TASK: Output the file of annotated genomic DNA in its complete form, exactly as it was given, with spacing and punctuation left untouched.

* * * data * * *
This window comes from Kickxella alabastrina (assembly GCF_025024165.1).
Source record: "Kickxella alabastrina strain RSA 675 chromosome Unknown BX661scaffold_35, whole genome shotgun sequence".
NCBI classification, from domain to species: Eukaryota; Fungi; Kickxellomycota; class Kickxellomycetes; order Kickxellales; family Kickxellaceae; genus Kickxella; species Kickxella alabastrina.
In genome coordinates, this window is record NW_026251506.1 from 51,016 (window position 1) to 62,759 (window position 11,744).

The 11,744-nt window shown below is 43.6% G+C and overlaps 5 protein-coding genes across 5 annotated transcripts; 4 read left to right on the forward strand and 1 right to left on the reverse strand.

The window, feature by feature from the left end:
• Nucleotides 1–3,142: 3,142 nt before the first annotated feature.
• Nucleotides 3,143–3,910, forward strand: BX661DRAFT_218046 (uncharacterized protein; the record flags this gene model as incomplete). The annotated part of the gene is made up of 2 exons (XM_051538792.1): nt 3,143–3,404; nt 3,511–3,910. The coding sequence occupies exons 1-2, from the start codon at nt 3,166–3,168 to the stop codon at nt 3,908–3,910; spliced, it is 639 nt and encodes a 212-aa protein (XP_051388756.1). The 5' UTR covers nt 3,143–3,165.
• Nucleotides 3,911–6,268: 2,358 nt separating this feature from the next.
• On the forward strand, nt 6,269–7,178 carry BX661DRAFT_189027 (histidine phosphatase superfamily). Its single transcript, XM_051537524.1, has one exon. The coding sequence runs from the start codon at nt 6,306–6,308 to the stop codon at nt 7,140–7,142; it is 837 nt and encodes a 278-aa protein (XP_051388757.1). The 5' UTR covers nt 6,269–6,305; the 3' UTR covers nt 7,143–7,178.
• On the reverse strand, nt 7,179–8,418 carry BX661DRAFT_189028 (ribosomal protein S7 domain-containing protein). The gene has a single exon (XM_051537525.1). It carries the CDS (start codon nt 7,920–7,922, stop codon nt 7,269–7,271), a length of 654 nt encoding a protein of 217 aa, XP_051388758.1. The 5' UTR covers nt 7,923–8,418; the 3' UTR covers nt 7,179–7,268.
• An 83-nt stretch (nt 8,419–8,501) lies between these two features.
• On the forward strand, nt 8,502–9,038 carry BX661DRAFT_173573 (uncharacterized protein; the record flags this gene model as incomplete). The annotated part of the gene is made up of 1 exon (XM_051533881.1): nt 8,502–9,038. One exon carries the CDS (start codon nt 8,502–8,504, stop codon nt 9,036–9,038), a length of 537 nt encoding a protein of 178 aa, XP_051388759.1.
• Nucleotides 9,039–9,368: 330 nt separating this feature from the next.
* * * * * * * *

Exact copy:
This window comes from Kickxella alabastrina (assembly GCF_025024165.1).
Source record: "Kickxella alabastrina strain RSA 675 chromosome Unknown BX661scaffold_35, whole genome shotgun sequence".
NCBI classification, from domain to species: Eukaryota; Fungi; Kickxellomycota; class Kickxellomycetes; order Kickxellales; family Kickxellaceae; genus Kickxella; species Kickxella alabastrina.
In genome coordinates, this window is record NW_026251506.1 from 51,016 (window position 1) to 62,759 (window position 11,744).

The 11,744-nt window shown below is 43.6% G+C and overlaps 5 protein-coding genes across 5 annotated transcripts; 4 read left to right on the forward strand and 1 right to left on the reverse strand.

The window, feature by feature from the left end:
• Nucleotides 1–3,142: 3,142 nt before the first annotated feature.
• Nucleotides 3,143–3,910, forward strand: BX661DRAFT_218046 (uncharacterized protein; the record flags this gene model as incomplete). The annotated part of the gene is made up of 2 exons (XM_051538792.1): nt 3,143–3,404; nt 3,511–3,910. The coding sequence occupies exons 1-2, from the start codon at nt 3,166–3,168 to the stop codon at nt 3,908–3,910; spliced, it is 639 nt and encodes a 212-aa protein (XP_051388756.1). The 5' UTR covers nt 3,143–3,165.
• Nucleotides 3,911–6,268: 2,358 nt separating this feature from the next.
• On the forward strand, nt 6,269–7,178 carry BX661DRAFT_189027 (histidine phosphatase superfamily). Its single transcript, XM_051537524.1, has one exon. The coding sequence runs from the start codon at nt 6,306–6,308 to the stop codon at nt 7,140–7,142; it is 837 nt and encodes a 278-aa protein (XP_051388757.1). The 5' UTR covers nt 6,269–6,305; the 3' UTR covers nt 7,143–7,178.
• On the reverse strand, nt 7,179–8,418 carry BX661DRAFT_189028 (ribosomal protein S7 domain-containing protein). The gene has a single exon (XM_051537525.1). It carries the CDS (start codon nt 7,920–7,922, stop codon nt 7,269–7,271), a length of 654 nt encoding a protein of 217 aa, XP_051388758.1. The 5' UTR covers nt 7,923–8,418; the 3' UTR covers nt 7,179–7,268.
• An 83-nt stretch (nt 8,419–8,501) lies between these two features.
• On the forward strand, nt 8,502–9,038 carry BX661DRAFT_173573 (uncharacterized protein; the record flags this gene model as incomplete). The annotated part of the gene is made up of 1 exon (XM_051533881.1): nt 8,502–9,038. One exon carries the CDS (start codon nt 8,502–8,504, stop codon nt 9,036–9,038), a length of 537 nt encoding a protein of 178 aa, XP_051388759.1.
• Nucleotides 9,039–9,368: 330 nt separating this feature from the next.